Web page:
At the end of the summer of 1926, Hood came to Canada to visit his mother and sister in Ottawa.

 

He had apparently visited the city before in 1902, probably to visit his sister. Based on that fact, the Ottawa Citizen was happy to refer to him as “a former Ottawa man” (Ottawa Citizen, 26 April 1927, p. 11). And the Almonte Gazette followed suit: “David Hood … has followed the life of a pro in Japan, China, the Philippines and the states”; he “is a former Ottawa man” (Almonte Gazette, 29 April 1927, p. 3).

 

When Hood arrived in Ottawa to visit his family in September of 1926, he was thinking of settling in British Columbia where golf could be played all year round. But his plans soon changed.

 

Upon arriving in the city, he had immediately “inquired after Karl Keffer whom he [knew] by repute” (24 September 1926, p. 16). Perhaps Hood was familiar with Keffer as the winner of the Canadian Open in 1909 and 1914, but that was distant history by 1926. It may be that Hood was familiar with Keffer as a maker of golf clubs, for Keffer was among the first golf professionals to ship golf clubs to Japan, where Hood was of course the “emperor” of golf. Or it may be that Hood had heard of the Ottawa golf professional through John Black, a golf professional that Hood had come to know well in Japan, for John Black was the brother of golf professional Davie Black, one of Keffer’s best friends.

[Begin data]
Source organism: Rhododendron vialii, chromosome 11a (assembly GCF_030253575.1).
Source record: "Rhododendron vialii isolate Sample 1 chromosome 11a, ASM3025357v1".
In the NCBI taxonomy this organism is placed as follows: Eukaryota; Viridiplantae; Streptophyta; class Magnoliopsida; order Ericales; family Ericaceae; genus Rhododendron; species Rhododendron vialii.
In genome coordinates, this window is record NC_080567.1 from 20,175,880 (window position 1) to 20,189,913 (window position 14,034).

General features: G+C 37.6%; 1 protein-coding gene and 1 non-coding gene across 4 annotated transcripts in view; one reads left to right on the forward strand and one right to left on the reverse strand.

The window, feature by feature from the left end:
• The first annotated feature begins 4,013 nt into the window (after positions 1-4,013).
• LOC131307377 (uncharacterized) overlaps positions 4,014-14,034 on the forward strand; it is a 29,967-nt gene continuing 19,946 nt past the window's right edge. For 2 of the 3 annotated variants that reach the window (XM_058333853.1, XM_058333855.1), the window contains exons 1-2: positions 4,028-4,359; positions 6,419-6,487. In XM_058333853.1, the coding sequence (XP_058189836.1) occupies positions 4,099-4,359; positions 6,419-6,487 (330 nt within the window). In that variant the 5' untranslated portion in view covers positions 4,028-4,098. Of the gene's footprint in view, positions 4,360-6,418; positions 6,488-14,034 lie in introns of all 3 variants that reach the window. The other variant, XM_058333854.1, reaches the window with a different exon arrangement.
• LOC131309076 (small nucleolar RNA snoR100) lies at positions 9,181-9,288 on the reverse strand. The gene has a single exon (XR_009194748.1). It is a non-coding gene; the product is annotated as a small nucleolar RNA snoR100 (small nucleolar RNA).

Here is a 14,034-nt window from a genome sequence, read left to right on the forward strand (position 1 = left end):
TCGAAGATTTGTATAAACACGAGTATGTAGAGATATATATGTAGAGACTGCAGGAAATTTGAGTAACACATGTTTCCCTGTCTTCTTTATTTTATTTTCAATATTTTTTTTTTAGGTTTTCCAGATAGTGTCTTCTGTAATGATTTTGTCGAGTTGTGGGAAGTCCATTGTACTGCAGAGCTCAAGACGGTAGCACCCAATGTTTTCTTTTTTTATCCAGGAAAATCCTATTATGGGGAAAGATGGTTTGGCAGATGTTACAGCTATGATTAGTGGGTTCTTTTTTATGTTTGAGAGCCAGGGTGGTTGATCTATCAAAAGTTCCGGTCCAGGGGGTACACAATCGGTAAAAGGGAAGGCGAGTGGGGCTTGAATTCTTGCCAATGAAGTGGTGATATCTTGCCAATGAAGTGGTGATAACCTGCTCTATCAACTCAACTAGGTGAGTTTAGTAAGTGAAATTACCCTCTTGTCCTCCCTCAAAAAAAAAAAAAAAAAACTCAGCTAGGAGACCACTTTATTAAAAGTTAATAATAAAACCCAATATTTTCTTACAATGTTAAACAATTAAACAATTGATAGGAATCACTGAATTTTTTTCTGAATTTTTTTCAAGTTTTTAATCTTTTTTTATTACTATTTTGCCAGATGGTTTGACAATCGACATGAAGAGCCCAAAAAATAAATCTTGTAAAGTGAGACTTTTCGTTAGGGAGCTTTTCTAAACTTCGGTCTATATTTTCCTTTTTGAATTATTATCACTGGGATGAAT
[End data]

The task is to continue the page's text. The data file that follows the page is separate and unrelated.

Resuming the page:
Hood was looking for employment in Canada after suffering a devastating reverse in Japan: “I started out with only the clothes I wore … and have golfed pretty well around the world. And I am not broke, … although I lost everything I possessed, including some wonderful gifts from Japanese friends, in the earthquake at Yokohama in 1923” (Vancouver Sun, 14 September 1926, p. 10).

 

He was not optimistic that he could make a living in the Ottawa Valley. As he explained to a reporter in British Columbia: “Golf … is my business. I don’t imagine there is much golf played in the Canadian East during the winter. I should be idle there” (Vancouver Sun, 14 September 1926, p. 10). But despite the fact that the golf season was near its end when he arrived in Ottawa late in September of 1926, it would seem that Hood asked Keffer whether there might still be gainful employment available for him locally. And Keffer, always mindful of the progress of the Arnprior Golf Club, seems to have sent him to Sand Point, for we learn in the spring of 1927 that “Mr. David Hood … was instructor for the Arnprior Golf Club for a few weeks late last fall” (Arnprior Chronicle, 29 April 1927, p. 1).